Under the IMA, people entering the UK illegally will be liable for swift removal to their country of original or a safe third country, which will add further pressures to a legal aid sector already in crisis.

The briefing adds: "Those who want to challenge a removal notice will be entitled to legal aid, but as noted above, there are whole areas of the country where legal aid is not actually available to anyone who is seeking asylum, and it is likely that, as now, people will get their decision in a variety of places all over the country: detention, large scale sites or asylum accommodation. The Ministry of Justice has offered an increase in some legal aid fees, but practitioners do not believe it will be enough to ensure the provision necessary. It is not obvious who, other than legal representatives, will have access to detention centres and some of the larger sites with security, such as the barges. Medico-legal reports may also be needed to prove 'serious and irreversible harm' and these will take time to compile."

The authors noted that everyone who participated in the research for the briefings shared concerns about access to decent legal advice and legal aid.

According to one of the briefings, the deficit of legally aided advice means 45% of people making an asylum application are now unable to get access to crucial advice. Firms doing legal aid closed at an average rate of two a month last year, while those that remain open have difficulties retaining and recruiting staff. A representative of organisation is quoted as saying: "We have had calls from people to whom all the different versions of the rules apply to – old, new, potentially new. We notice increased distress and difficulty accessing legal advice. People are in remote areas where there are no services or cities where services are full."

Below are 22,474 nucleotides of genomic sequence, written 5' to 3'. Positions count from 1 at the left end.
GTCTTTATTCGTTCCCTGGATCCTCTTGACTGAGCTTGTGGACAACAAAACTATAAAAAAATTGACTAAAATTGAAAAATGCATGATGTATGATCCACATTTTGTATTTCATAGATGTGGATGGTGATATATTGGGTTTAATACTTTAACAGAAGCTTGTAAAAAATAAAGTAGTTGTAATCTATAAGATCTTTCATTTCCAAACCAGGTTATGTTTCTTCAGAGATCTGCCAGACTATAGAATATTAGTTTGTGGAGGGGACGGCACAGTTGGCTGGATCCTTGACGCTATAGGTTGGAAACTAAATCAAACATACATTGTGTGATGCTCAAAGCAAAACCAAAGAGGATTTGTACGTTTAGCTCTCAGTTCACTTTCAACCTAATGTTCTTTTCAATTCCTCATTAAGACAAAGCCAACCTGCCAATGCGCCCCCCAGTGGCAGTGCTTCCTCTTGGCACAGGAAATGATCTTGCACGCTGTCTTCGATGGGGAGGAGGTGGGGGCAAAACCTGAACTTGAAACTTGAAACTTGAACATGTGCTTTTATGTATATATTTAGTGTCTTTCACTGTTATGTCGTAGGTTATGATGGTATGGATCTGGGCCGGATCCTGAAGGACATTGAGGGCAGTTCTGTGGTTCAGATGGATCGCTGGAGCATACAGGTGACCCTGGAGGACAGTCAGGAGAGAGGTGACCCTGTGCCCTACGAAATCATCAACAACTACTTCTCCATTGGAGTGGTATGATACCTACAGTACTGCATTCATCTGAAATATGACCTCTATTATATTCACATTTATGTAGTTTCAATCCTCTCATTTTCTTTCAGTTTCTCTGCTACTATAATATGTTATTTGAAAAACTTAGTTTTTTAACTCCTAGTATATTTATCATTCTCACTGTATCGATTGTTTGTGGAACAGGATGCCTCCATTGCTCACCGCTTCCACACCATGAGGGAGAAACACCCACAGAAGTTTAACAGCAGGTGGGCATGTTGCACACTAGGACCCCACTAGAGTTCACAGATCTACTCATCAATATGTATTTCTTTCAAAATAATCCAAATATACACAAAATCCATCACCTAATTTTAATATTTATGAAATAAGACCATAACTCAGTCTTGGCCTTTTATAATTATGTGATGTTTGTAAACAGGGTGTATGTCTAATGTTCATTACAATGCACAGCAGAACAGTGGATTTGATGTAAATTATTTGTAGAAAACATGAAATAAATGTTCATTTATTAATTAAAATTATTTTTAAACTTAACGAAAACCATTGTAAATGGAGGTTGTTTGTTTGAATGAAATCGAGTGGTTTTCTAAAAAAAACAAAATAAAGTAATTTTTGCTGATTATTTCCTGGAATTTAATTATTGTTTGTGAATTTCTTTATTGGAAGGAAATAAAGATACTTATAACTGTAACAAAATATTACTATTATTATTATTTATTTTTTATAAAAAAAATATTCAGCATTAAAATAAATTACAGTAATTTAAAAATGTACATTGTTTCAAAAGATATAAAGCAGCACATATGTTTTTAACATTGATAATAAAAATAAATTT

In concluding, the authors urge the UK Government to protect the right to asylum instead of excluding more and more people from the UK's asylum process.

Numerous recent media articles have reported, however, that the Government is continuing to pursue its Rwanda policy after the Supreme Court found it would be unlawful as Rwanda is not a safe county for asylum seekers.

According to the Guardian today, Home Secretary James Cleverly is understood to be close to finalising a new treaty with Rwanda so that Parliament can claim the African nation is a safe destination for asylum seekers who arrive in the UK.

BBC News also reported that it has been told a new deal is now close, which could see British lawyers stationed in Rwandan courts as part of efforts to address the Supreme Court's concerns. Details are expected to be announced tomorrow.